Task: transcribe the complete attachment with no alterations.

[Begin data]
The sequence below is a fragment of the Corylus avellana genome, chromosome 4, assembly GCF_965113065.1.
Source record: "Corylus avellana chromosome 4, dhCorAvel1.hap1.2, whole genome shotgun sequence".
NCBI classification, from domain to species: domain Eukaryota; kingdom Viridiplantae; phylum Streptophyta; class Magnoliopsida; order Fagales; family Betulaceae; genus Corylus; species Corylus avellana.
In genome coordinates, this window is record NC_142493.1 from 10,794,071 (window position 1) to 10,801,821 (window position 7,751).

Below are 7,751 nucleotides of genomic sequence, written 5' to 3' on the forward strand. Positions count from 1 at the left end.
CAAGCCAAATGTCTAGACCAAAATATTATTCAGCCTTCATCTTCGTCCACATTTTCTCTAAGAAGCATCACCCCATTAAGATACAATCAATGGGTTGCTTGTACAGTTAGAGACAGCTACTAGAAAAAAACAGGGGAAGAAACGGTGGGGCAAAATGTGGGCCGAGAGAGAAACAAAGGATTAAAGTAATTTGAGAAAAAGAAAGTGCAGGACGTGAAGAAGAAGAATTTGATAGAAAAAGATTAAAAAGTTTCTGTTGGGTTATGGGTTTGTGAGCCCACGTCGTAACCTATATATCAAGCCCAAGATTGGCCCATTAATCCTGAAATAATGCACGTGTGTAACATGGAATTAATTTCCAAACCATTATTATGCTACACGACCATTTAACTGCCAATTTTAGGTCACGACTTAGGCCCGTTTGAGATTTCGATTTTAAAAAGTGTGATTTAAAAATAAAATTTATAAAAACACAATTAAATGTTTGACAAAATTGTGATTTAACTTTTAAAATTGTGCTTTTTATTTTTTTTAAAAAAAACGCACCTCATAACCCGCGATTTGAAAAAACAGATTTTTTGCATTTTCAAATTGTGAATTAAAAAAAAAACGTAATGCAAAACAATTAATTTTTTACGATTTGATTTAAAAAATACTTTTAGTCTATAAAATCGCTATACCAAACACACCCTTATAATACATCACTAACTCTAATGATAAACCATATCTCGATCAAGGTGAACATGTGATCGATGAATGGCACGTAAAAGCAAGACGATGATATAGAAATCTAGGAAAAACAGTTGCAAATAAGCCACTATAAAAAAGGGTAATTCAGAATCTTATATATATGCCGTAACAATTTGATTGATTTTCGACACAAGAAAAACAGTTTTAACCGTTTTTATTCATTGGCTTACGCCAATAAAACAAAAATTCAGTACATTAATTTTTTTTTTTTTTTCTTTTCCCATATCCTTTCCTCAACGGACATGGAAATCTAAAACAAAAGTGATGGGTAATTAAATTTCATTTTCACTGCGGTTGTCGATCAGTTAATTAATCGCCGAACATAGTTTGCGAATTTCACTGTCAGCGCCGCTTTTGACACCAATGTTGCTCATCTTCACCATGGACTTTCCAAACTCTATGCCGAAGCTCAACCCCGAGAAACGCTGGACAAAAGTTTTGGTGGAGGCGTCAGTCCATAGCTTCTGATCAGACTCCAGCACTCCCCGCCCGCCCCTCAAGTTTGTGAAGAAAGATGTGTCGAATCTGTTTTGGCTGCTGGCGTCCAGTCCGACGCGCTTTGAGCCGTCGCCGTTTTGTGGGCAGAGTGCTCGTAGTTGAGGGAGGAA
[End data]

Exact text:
The sequence below is a fragment of the Corylus avellana genome, chromosome 4, assembly GCF_965113065.1.
Source record: "Corylus avellana chromosome 4, dhCorAvel1.hap1.2, whole genome shotgun sequence".
NCBI classification, from domain to species: domain Eukaryota; kingdom Viridiplantae; phylum Streptophyta; class Magnoliopsida; order Fagales; family Betulaceae; genus Corylus; species Corylus avellana.
In genome coordinates, this window is record NC_142493.1 from 10,794,071 (window position 1) to 10,801,821 (window position 7,751).

Below are 7,751 nucleotides of genomic sequence, written 5' to 3' on the forward strand. Positions count from 1 at the left end.
CAAGCCAAATGTCTAGACCAAAATATTATTCAGCCTTCATCTTCGTCCACATTTTCTCTAAGAAGCATCACCCCATTAAGATACAATCAATGGGTTGCTTGTACAGTTAGAGACAGCTACTAGAAAAAAACAGGGGAAGAAACGGTGGGGCAAAATGTGGGCCGAGAGAGAAACAAAGGATTAAAGTAATTTGAGAAAAAGAAAGTGCAGGACGTGAAGAAGAAGAATTTGATAGAAAAAGATTAAAAAGTTTCTGTTGGGTTATGGGTTTGTGAGCCCACGTCGTAACCTATATATCAAGCCCAAGATTGGCCCATTAATCCTGAAATAATGCACGTGTGTAACATGGAATTAATTTCCAAACCATTATTATGCTACACGACCATTTAACTGCCAATTTTAGGTCACGACTTAGGCCCGTTTGAGATTTCGATTTTAAAAAGTGTGATTTAAAAATAAAATTTATAAAAACACAATTAAATGTTTGACAAAATTGTGATTTAACTTTTAAAATTGTGCTTTTTATTTTTTTTAAAAAAAACGCACCTCATAACCCGCGATTTGAAAAAACAGATTTTTTGCATTTTCAAATTGTGAATTAAAAAAAAAACGTAATGCAAAACAATTAATTTTTTACGATTTGATTTAAAAAATACTTTTAGTCTATAAAATCGCTATACCAAACACACCCTTATAATACATCACTAACTCTAATGATAAACCATATCTCGATCAAGGTGAACATGTGATCGATGAATGGCACGTAAAAGCAAGACGATGATATAGAAATCTAGGAAAAACAGTTGCAAATAAGCCACTATAAAAAAGGGTAATTCAGAATCTTATATATATGCCGTAACAATTTGATTGATTTTCGACACAAGAAAAACAGTTTTAACCGTTTTTATTCATTGGCTTACGCCAATAAAACAAAAATTCAGTACATTAATTTTTTTTTTTTTTTCTTTTCCCATATCCTTTCCTCAACGGACATGGAAATCTAAAACAAAAGTGATGGGTAATTAAATTTCATTTTCACTGCGGTTGTCGATCAGTTAATTAATCGCCGAACATAGTTTGCGAATTTCACTGTCAGCGCCGCTTTTGACACCAATGTTGCTCATCTTCACCATGGACTTTCCAAACTCTATGCCGAAGCTCAACCCCGAGAAACGCTGGACAAAAGTTTTGGTGGAGGCGTCAGTCCATAGCTTCTGATCAGACTCCAGCACTCCCCGCCCGCCCCTCAAGTTTGTGAAGAAAGATGTGTCGAATCTGTTTTGGCTGCTGGCGTCCAGTCCGACGCGCTTTGAGCCGTCGCCGTTTTGTGGGCAGAGTGCTCGTAGTTGAGGGAGGAA